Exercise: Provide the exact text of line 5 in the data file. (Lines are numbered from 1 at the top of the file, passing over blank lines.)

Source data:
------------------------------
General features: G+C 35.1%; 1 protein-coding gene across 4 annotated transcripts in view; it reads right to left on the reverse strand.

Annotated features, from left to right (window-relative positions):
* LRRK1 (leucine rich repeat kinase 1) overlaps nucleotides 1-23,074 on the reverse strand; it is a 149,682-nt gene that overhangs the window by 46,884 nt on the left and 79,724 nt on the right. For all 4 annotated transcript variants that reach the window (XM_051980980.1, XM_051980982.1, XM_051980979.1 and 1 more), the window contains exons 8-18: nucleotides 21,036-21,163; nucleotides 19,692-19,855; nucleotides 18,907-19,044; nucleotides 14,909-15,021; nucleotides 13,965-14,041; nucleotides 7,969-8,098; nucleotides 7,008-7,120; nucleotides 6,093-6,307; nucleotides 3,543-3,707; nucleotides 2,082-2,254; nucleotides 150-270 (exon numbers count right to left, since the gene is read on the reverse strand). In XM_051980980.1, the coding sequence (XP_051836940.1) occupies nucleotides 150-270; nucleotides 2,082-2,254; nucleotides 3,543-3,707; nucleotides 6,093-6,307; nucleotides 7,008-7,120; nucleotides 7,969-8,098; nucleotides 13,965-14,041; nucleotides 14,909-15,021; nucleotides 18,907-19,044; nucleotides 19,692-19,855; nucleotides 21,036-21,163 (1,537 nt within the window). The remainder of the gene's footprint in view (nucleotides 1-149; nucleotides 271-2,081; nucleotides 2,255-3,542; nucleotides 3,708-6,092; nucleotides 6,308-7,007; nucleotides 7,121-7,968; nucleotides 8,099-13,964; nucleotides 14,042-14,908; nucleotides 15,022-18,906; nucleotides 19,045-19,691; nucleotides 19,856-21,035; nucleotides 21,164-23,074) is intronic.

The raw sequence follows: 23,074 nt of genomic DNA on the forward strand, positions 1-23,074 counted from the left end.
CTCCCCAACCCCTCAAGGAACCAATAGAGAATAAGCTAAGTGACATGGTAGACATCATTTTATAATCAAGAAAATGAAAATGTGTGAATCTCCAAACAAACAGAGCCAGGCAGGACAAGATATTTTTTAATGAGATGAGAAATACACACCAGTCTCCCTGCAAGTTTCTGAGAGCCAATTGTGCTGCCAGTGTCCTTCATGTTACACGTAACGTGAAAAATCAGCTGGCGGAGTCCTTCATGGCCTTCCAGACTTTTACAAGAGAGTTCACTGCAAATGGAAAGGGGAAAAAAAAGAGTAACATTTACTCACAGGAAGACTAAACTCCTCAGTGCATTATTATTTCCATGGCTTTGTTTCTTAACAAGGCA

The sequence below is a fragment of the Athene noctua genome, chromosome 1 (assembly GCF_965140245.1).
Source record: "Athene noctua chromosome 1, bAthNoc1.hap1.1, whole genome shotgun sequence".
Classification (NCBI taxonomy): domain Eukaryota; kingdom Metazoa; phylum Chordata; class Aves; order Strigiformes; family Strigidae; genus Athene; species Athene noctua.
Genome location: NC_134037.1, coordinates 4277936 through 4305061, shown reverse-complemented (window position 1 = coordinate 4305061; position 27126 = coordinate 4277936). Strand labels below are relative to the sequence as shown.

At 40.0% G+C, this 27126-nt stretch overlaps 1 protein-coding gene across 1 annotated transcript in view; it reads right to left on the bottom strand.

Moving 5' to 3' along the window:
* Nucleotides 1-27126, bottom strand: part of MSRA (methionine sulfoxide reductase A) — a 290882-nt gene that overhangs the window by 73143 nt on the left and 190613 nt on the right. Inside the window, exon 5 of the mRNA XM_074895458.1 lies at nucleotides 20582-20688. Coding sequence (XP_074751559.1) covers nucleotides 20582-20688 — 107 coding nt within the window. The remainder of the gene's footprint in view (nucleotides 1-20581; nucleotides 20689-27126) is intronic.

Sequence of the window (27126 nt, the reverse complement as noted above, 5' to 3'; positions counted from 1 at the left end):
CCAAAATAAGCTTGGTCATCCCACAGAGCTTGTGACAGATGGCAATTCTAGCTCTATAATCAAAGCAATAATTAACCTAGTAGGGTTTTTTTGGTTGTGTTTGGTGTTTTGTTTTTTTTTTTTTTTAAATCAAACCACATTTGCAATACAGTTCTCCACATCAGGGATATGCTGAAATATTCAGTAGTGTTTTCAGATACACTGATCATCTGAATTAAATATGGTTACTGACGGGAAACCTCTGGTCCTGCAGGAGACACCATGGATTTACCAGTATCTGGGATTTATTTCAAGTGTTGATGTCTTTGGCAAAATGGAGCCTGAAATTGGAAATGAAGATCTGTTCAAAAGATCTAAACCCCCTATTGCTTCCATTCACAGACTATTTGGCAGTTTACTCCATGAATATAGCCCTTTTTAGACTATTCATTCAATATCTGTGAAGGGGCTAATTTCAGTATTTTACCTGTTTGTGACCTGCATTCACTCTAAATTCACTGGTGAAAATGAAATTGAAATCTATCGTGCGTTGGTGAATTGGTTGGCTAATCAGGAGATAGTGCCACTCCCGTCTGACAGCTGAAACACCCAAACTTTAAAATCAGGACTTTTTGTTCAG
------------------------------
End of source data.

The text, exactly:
CTCCCCAACCCCTCAAGGAACCAATAGAGAATAAGCTAAGTGACATGGTAGACATCATTTTATAATCAAGAAAATGAAAATGTGTGAATCTCCAAACAAACAGAGCCAGGCAGGACAAGATATTTTTTAATGAGATGAGAAATACACACCAGTCTCCCTGCAAGTTTCTGAGAGCCAATTGTGCTGCCAGTGTCCTTCATGTTACACGTAACGTGAAAAATCAGCTGGCGGAGTCCTTCATGGCCTTCCAGACTTTTACAAGAGAGTTCACTGCAAATGGAAAGGGGAAAAAAAAGAGTAACATTTACTCACAGGAAGACTAAACTCCTCAGTGCATTATTATTTCCATGGCTTTGTTTCTTAACAAGGCA